Heathers via IMD

The Damage

Besides the fact that all of these behaviors I have described should fall under your school’s definition of Academic Dishonesty, unethical use of technology harms your students and prevents them from meeting the objectives of your course.

First of all, when your students look up answers to literary questions on the internet instead of doing the intellectual labor necessary to answer them, when they confuse research with study and interpretation, they are cheating. You might not like to think of it this way, but they just are. And they are plagiarizing because they are taking the ideas of others and representing them as their own.

Secondly, unless you curb unethical use of technology in your classroom, your students will never learn to think. I want to take a moment here and use Schmoop’s analysis of one of my favorite American novels, The House of the Seven Gables, to illustrate my point.

FireShot Capture 002 - The House of the Sev_ - https___www.shmoop.com_house-seven-gables_themes.html
Actual Screenshot of Analysis of House of the Seven Gables via the Schmoop. #notjoking.

As you can see from the above screenshot, the supposed knowledge that sites like Schmoop offer our students ranges from the inane (“You can’t really talk about the Puritans without talking about religion”) to ridiculously dumbed down: “The House of the Seven Gables is all about how families can mess you up. The Pyncheon family is a bad one – maybe even a cursed one – and it passes bad blood down through the years to perpetuate generations of badness.” You can only be thinking one thing right now, reader: “O. M. G.”

After reading Schmoop our collective heart beats faster. Not with joy, but with panic. For one thing, the Schmoop here vastly oversimplifies, even distorts, the theme of the novel. The House of the Seven Gables is certainly not “about how families can mess you up.” The novel is about how, to paraphrase the author himself, the collective sins of one generation pass down to the next. We know this, William Faulkner knew this, everyone knows this, but if our students take Schmoop’s analysis as fact they will adopt this gross misinterpretation of the novel as their own.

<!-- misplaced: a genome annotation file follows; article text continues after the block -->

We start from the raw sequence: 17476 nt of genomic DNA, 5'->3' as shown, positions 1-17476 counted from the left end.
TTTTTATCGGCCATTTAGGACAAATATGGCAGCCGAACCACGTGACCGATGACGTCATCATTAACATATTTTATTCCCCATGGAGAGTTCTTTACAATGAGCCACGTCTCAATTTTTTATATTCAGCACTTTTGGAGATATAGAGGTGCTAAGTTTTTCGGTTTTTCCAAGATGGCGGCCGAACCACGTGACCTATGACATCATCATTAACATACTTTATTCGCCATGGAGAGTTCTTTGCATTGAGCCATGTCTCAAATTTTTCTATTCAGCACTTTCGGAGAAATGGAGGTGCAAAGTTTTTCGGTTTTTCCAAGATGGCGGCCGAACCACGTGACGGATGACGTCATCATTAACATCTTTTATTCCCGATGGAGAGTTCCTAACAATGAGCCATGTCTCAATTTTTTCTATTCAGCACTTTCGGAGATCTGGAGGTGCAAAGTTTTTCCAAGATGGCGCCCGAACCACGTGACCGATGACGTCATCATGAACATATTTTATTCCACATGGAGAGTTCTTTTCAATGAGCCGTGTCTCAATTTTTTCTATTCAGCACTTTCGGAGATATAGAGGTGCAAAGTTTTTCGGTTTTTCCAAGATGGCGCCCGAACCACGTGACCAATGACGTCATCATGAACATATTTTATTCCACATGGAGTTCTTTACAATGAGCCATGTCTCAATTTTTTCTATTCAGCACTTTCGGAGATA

Furthermore, analyses like the one above teach our students “bad” writing. Because seriously, the writing on sites like Schmoop is bad. So bad, reader. I’m not going to even waste our time together by explaining it to you. But unchecked, your students will learn to write based on the example of these sites. And in doing so, will learn to write badly.

Because they may have not comprehended the novel, or may have skipped parts, or not read it at all. Your students are browsing sites like Schmoop because they believe that the anonymous writers on sites like Schmoop are smarter, or possess greater expertise in literature, than they do. And as students, they aspire to achieve expertise, or at least imitate it. So when your students sit down to write their analytical essay on Gertrude Stein, they will remember this writing and consider it a template.

Sites like Schmoop are one reason I advised you that you need to teach writing, a lot. You need to make sure that you and capable others like you become your students’ model for writing analysis, not random anonymous people on the internet.

If your students use the internet as a substitute for thinking and reading, their critical thinking and reading comprehension skills will not grow through your teaching. And it is especially important for you to challenge students to grow when they enter your classroom at ages 18 and 19 because their brains are still developing. Now more than when they grow older, they can become better readers and better thinkers.


4 Suggestions for Teaching Ethical Use of Technology

  1. Include unethical use of technology in the definition of Academic Dishonesty on your syllabus. In my own syllabus, I attach this additional rider to the boilerplate language on plagiarism provided by my school.

Note: in addition to the examples of plagiarism in your Student Handbook, using online sources such as Sparknotes or Schmoop to demonstrate reading and reading comprehension also falls under the category of academic dishonesty and constitute an unethical use of technology. Do not use such sources to answer questions in homework, group work, or class discussion. Do the work. Perform the intellectual labor necessary to meet the course objectives.”